Published: 9 September, 2011
Microsoft has been on the warpath against Android for most of the year, demanding royalties for patents it claims within the Google OS. Now it has scored two more deals, with Acer and ViewSonic.
Unlike Apple, it is not looking to kill off rival products, but to remove one of Android's key advantages over its own WP7 - lack of licensing fees - at the same time as creating insecurity about the legal exposure of Android OEMs. In doing so, it can also generate a tidy revenue stream of an estimated $5 to $10 per handset or even more in some cases - currently a bigger deal than its own WP7 fees given the far larger base for the Google OS.
So far, Microsoft has signed licensing deals with long time ally and mobile Windows leader HTC, and with some smaller names; it is reported to be in talks with Samsung and demanding as much as $15 per device; and has sued Motorola Mobility.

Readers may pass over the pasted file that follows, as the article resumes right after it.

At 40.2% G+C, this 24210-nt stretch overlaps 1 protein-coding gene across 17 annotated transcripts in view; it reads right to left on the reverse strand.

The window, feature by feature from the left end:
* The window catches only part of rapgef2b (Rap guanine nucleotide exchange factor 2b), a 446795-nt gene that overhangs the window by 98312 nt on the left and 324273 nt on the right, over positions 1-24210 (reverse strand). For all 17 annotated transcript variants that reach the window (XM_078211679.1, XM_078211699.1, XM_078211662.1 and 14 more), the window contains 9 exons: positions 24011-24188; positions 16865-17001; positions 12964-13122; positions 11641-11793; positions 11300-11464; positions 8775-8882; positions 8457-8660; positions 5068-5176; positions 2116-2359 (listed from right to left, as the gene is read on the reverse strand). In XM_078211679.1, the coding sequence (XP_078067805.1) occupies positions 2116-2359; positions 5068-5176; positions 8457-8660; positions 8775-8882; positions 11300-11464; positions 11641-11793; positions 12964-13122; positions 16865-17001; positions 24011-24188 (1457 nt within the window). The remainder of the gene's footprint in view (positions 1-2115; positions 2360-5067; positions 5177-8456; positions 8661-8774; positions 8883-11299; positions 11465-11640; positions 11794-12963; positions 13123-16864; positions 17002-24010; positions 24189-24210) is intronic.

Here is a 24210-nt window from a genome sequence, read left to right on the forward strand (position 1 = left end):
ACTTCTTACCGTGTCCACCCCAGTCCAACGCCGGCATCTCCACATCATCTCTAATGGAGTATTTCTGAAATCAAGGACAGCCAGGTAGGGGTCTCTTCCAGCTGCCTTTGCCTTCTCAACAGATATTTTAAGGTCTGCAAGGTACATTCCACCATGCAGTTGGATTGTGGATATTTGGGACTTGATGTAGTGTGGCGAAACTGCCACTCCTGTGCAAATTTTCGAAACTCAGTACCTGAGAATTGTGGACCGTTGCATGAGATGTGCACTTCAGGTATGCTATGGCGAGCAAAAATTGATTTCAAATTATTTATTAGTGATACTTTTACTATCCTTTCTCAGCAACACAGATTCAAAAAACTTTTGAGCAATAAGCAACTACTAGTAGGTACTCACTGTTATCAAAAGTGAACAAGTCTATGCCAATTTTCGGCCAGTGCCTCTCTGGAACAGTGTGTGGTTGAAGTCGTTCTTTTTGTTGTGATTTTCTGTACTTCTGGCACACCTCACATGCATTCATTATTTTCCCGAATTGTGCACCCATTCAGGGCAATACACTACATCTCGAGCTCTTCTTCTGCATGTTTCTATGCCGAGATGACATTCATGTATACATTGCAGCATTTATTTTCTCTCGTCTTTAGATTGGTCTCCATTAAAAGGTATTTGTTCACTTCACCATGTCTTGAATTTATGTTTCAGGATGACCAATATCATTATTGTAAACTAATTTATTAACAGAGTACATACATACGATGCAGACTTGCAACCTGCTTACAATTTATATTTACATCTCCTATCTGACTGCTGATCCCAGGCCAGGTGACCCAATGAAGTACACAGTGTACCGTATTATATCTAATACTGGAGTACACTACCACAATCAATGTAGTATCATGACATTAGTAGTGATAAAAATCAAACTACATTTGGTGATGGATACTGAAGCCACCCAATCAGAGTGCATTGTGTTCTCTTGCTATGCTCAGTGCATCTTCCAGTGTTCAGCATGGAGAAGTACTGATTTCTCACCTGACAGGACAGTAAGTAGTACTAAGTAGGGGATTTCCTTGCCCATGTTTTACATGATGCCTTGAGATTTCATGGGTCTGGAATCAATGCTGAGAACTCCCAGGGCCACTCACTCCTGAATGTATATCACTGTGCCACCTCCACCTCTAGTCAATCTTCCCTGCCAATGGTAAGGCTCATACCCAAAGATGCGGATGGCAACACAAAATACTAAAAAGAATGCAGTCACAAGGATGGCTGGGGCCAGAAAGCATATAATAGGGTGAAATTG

The financial terms of its agreements with Acer and ViewSonic were not revealed and neither is a mass market supplier of Android products, but any win strengthens Microsoft's case and undermines the notion that Android is a free OS. As with previous deals, the new terms also apply to Google's other platform, Chrome OS, which integrates a browser with a thin Linux kernel. This highlights Microsoft's claims to IPR in the basic Linux platform, a very different situation from that of Apple, whose anti-Android suits are mainly related to patents in user interfaces or higher layers.
In a statement, Horacio Gutierrez, Microsoft's deputy general counsel for intellectual property and licensing, said the new pacts were part of a program "to help companies address Android's IP issues". Other signatories have included four smaller Android players - General Dynamics Itronix, Onkyo, Velocity Micro and Wistron.